Rodney is the king of snark, something that puts most people off. Lorne has learned to deal with him but still becomes somewhat aggravated around him. Me? I love to needle him, push him, because I let what he says flow off my shoulders; well, most of it anyway. Carson was another story. Rodney bickered with all of us. Poor Radek got the brunt of it, but thank goodness, he was like me; he knew bickering was McKay's way of surviving in a world that he sometimes felt uncomfortable in. Where I allowed him to snark at will, reining him in only occasionally, Carson pushed back, forcing Rodney to view his surroundings from a different perspective. Carson once told me that I had made a big change in Rodney's self-esteem, but I think it was Carson's counsel that had given Rodney the ability to discover how strong he really was. Now, we watched as the mother of his friend approached him.

She didn't even bother to say anything to him, just drew him into an embrace. I felt my chest tighten, my throat constricting as Rodney, who had remained stoic and for the most part, in control during this entire horrible experience, drop his head onto Mrs. Beckett's soft white hair. He was facing away from us, but it was evident from his shoulders shaking that the emotions he had bottled up for so long were finally free. I knew how he felt. I'd never talked about my mother's death in any depth to my friends, but I remember at the funeral when I saw my aunt Adelise, my mother's sister. My father had been distant, avoiding me, while Dave remained at his side. Adelise, who looked so much like my mother, had grabbed me and I had cried the first time since my mother died. I wasn't certain if I would have ever cried unless I had her to cling to that day. I was certain that Rodney was feeling the same emotion, as was Mrs. Beckett. After a few moments, they parted, spoke quietly, then walked over to where I was standing. Rodney's eyes were red and I quickly looked away from him. As Carson's sisters and their families gathered to stand with us, I motioned to Group Captain Stewart that we were ready.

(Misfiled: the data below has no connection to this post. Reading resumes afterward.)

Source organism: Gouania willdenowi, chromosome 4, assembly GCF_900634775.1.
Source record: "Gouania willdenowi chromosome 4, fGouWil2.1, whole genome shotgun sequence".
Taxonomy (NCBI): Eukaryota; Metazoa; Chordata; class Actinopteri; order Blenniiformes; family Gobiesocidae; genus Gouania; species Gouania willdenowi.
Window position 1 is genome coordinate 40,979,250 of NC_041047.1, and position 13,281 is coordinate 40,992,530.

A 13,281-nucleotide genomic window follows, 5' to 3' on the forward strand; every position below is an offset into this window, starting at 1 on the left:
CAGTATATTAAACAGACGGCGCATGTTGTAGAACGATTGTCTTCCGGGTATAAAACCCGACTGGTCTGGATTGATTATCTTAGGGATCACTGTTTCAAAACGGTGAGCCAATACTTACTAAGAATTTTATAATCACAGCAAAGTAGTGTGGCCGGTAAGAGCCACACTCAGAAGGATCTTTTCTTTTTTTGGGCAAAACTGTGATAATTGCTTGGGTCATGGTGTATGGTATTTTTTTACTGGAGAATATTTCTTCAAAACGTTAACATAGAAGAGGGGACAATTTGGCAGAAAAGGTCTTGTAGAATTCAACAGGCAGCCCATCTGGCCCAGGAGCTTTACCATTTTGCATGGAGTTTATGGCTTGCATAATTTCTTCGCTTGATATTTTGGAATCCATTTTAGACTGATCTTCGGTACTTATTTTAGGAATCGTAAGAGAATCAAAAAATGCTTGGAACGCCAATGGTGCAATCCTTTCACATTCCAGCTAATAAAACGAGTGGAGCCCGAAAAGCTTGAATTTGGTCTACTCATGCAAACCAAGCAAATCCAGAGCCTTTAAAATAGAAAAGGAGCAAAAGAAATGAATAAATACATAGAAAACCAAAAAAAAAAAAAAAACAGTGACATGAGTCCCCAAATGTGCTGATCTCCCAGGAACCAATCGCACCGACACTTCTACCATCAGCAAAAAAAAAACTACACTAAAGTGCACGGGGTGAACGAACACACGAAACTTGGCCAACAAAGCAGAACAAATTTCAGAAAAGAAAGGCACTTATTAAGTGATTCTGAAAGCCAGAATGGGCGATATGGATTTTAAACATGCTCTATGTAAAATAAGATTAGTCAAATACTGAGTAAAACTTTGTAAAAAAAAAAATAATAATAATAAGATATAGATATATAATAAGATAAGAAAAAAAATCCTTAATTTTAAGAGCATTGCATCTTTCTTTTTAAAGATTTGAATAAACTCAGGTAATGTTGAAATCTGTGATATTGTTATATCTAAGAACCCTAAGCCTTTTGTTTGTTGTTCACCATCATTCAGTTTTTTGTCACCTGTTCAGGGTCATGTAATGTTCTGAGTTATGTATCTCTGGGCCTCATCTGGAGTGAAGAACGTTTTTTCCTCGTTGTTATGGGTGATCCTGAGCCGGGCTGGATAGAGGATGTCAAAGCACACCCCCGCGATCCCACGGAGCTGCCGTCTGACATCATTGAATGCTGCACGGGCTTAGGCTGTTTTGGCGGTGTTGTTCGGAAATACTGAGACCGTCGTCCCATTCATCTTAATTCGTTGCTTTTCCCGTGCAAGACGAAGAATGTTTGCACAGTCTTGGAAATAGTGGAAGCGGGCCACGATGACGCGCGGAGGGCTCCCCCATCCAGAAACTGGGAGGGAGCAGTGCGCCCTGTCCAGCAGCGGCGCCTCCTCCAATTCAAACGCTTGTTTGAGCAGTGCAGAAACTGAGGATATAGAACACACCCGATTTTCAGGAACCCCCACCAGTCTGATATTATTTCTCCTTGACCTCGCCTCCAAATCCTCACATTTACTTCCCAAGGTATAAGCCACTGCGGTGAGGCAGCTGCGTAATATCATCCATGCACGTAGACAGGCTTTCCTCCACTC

Accompanied by the mournful wail of bagpipes, the RAF honor guard carried Carson's casket from the tail of the US Air Force plane, and placed the casket into a waiting hearse. We got into the black sedans that the SGC had arranged for us, and followed the procession to the funeral home in Bathgate. After taking the casket into the parlor at the funeral home, Stewart told me that they would be at the service the following day. He offered to leave an honor guard over night but Diane, Carson's oldest sister, said the family would be taking turns sitting with Carson. I knew we would be with them as they kept their vigil.

Mrs. Beckett insisted that we come to her home in Avonbridge for a meal, by then it was nearly 1800 hours. With Millicent, the youngest sister, her husband, along with some other cousins staying the funeral home, we agreed to join the rest of the family for dinner.

Carson's family home was nestled on a quiet street lined with row houses. Mrs. Beckett's whitewashed home was bathed in late-afternoon sunlight, an arched trellis of flowers marking the entrance to the walkway. The house wasn't large, and I remember Carson telling me that while they were crowded, it was a fun and loving house, usually in disarray from the whirlwind of four sisters. As I entered, the first thing that I noticed was how tidy Mrs. Beckett kept the house was now that her children were grown. Another indication that when they were growing up, she was more concerned about the joy of life rather than the tidiness of life. I could only think of how I wished my father had been that way.

None of us had eaten much since the explosion, but the warmth of the Beckett household brought back our appetites, at least it brought back mine a bit. We ate a wonderful meal of scotch broth, roast venison, vegetables, and scones, followed by all kinds of shortbread, while we traded the stories that we could about Carson. Biro and Radek both nearly gave away Atlantis on a couple of occasions but caught themselves. They were obviously embarrassed about the slips, but Mrs. Carson had smiled, assuring them she was used to Carson's inability to tell her what he did. I saw the haunting look in her eye, and I knew that look; I had seen it in my ex-wife's eyes. It was assurance that they understood, while their eyes betrayed the fact that they didn't. Carson was lucky; his mother never walked away.